Green Business Ideas: Outdoor Gear Consignment Shop

Green Business Ideas Outdoor

If you know your way around quality outdoor gear, and could spend the entire day surrounded by gear and sporting goods and outdoor equipment, then you might be interested in this green business idea.

Starting an outdoor gear consignment shop can help to not only give gently-used equipment a second life (while reducing the demand for new gear), but to also enable those with a tighter budget to get into the gear they need to enjoy the outdoors.

1. What is an outdoor gear consignment shop?

Consignment shops take gently used goods from some customers and sell them to others. The revenues from the sale are split between the store and the customer who originally owned the product. In this way, consignment shops give another life to products that might otherwise go to a landfill. One of the very attractive aspects of running a consignment store is that your entire inventory costs you nothing. You do not pay the owner of the article until it has sold – in other words, until you have money in your hand for exactly that item. You are simply providing the marketplace for buyers and sellers of gently used items.

Consignment, resale and thrift shops number in the 25,000 range in the U.S. alone. The combined industry value is roughly $1.5 Billion, and the industry represents a real opportunity for shoestring startup entrepreneurs who have a passion around a particular hobby or lifestyle such as fashion, games, sports, etc.

One of the best models for a consignment shop is the gently-used outdoor gear store. Many people buy expensive outdoor gear, be it backpacking equipment, kayaks, canoes, travel gear, bikes, hiking boots, etc., and use them ONCE. They have the best of intentions – if they buy the best, so the logic goes, maybe they’ll get into the sport and really enjoy it.  Then they don’t really enjoy it, and then they have some fantastic gear that needs a second home.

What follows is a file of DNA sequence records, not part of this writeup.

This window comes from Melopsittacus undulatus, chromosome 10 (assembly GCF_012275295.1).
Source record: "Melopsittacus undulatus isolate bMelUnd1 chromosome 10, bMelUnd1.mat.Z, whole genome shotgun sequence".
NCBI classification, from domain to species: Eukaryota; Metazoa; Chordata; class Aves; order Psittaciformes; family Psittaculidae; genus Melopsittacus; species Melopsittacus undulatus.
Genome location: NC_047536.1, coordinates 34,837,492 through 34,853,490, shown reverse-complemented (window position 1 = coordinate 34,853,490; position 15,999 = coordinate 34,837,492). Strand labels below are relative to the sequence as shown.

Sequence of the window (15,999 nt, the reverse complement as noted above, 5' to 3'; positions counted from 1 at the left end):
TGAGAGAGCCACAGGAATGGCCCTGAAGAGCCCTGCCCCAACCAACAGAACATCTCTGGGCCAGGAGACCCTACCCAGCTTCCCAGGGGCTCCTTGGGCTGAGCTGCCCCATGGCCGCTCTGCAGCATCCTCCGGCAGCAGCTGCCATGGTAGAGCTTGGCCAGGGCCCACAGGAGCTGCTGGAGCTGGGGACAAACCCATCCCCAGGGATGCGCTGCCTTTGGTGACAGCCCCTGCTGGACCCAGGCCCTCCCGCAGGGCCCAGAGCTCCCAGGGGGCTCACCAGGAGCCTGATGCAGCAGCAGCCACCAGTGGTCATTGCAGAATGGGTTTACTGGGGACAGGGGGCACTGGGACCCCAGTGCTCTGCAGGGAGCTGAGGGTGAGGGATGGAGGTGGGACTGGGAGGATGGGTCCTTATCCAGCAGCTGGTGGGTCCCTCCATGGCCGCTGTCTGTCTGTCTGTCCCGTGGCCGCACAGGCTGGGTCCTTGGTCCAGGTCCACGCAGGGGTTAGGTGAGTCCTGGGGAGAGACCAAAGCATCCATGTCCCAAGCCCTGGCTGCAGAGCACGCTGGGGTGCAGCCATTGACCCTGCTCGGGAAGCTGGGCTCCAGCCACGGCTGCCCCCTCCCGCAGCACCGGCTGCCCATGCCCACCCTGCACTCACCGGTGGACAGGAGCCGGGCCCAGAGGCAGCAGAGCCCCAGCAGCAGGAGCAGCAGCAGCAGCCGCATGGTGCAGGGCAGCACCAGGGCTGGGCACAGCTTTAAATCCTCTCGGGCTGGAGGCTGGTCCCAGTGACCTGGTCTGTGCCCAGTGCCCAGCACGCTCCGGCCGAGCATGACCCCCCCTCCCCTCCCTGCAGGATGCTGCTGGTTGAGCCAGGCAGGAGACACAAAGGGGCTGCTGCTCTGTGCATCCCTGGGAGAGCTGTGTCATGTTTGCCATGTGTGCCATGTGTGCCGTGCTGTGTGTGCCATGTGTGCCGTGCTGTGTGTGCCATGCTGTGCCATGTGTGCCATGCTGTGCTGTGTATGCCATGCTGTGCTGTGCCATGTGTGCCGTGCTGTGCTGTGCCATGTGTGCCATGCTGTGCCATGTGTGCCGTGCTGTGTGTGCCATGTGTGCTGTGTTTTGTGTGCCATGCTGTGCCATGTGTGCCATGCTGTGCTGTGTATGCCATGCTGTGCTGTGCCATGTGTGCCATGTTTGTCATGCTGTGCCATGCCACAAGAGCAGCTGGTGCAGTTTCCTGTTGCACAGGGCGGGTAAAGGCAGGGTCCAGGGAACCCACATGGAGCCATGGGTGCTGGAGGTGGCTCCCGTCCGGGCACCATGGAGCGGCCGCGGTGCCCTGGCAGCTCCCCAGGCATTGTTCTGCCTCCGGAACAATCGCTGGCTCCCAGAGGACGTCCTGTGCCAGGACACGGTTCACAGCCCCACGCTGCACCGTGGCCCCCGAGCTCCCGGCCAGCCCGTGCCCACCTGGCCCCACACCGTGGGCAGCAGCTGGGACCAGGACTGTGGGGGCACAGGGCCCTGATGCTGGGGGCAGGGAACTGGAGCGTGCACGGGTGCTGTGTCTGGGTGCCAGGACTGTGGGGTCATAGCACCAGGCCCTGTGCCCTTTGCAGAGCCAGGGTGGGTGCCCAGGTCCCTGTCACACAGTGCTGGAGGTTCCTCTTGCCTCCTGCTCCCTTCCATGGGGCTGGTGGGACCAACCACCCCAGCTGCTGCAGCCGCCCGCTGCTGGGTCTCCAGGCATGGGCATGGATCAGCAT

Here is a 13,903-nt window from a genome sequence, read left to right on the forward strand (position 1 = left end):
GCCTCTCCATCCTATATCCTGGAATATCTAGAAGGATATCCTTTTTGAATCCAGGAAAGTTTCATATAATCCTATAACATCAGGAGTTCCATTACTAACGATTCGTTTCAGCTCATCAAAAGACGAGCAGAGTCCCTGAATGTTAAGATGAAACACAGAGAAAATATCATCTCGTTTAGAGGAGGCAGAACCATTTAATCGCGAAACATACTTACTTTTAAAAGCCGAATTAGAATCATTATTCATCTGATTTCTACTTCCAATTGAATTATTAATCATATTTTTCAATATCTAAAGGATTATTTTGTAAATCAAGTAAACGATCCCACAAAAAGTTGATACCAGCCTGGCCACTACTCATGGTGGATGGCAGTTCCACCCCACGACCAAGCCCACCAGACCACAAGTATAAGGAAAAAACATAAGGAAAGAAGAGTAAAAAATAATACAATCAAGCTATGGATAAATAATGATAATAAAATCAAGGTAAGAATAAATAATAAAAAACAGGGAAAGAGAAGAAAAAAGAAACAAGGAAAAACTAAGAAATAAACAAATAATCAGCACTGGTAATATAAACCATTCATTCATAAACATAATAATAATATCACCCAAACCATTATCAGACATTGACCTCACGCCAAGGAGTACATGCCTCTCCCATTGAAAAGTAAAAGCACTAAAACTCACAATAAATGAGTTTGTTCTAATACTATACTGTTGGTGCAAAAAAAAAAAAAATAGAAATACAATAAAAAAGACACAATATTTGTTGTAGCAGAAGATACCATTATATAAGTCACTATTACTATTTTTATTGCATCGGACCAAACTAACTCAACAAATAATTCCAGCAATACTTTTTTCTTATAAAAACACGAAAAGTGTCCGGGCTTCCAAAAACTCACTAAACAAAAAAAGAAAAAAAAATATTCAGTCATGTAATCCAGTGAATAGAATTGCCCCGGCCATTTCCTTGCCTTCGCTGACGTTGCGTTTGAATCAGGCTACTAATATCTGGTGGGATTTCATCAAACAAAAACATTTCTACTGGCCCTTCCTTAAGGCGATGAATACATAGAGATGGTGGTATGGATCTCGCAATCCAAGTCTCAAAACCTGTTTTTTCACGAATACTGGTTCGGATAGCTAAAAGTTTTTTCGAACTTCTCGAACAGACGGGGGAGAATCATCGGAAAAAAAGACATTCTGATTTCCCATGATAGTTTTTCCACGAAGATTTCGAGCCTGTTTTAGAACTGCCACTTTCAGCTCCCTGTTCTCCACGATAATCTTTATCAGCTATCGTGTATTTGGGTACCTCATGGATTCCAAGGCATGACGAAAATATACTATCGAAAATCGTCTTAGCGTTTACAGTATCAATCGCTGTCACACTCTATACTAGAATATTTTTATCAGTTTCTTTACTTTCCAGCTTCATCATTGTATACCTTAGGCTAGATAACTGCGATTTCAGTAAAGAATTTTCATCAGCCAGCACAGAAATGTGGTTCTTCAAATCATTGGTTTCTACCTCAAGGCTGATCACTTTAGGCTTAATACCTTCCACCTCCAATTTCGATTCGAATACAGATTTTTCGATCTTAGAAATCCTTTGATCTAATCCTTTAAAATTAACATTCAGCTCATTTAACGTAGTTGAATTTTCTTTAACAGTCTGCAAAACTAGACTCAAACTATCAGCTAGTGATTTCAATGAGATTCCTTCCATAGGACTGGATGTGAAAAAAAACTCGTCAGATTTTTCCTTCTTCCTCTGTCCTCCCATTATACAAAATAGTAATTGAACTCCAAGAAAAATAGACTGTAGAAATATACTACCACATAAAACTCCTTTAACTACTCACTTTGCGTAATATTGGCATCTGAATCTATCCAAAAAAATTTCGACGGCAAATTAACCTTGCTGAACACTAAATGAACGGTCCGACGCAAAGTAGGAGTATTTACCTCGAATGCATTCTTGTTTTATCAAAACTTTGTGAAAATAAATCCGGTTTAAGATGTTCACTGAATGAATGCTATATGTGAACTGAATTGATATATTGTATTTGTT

2. What required knowledge or skills are necessary?

There are no formal educational or training requirements for this job. However, the work is strenuous and requires that the worker be able to be on their feet for extended periods of time, be well-organized, a good ‘people person’, and be able to lift up to 50 pounds. It helps to be able to attractively display and have knowledge of the value of the various items of outdoor gear in your consignment store.

3. How much money is required to start?

$   (on a scale of $ to $$$$$) If you and your friends or family already have a good amount of used gear to sell, you might only need to rent a small retail space, price the items, and open your doors. If you want to add to the amount of stock you have on hand before you open, garage sales and thrift stores can be a great place to pick up consignment items, assuming you can identify high-quality items and negotiate for low purchase prices on them.

4. What is the income potential?

$$-$$$   (on a scale of $ to $$$$$) The income potential for this type of consignment shop is variable, but by insisting on only stocking well-made products and knowing the best price for them, as well as by selling a fair amount of items you’ve sourced yourself, you can grow your profits over time.

5. What is the best location for an outdoor gear consignment shop?

Urban (very good), semi-urban (best), suburbs (very good), rural (fair/poor).

6.  Three best questions to ask yourself to find out if this business is right for you (if you can answer yes to all three, this business might be for you):

  • Do you like to spend every free day out in the woods, on the water, on a bike, or exploring a new trail?
  • Do you have solid retail experience so that you know how to organize a store and the basics of retailing like complementary positioning and sales?
  • Do you and your friends/family have a pile of used outdoor gear that you can use as your initial inventory for your grand opening?

[Image]





About the Author

lives in southwestern New Mexico and digs bicycles, simple living, organic gardening, sustainable lifestyle design, slacklining, bouldering, and permaculture. He loves good food, with fresh roasted chiles at the top of his list of favorites. Catch up with Derek on Twitter, RebelMouse, Google+, or at his natural parenting site, Natural Papa!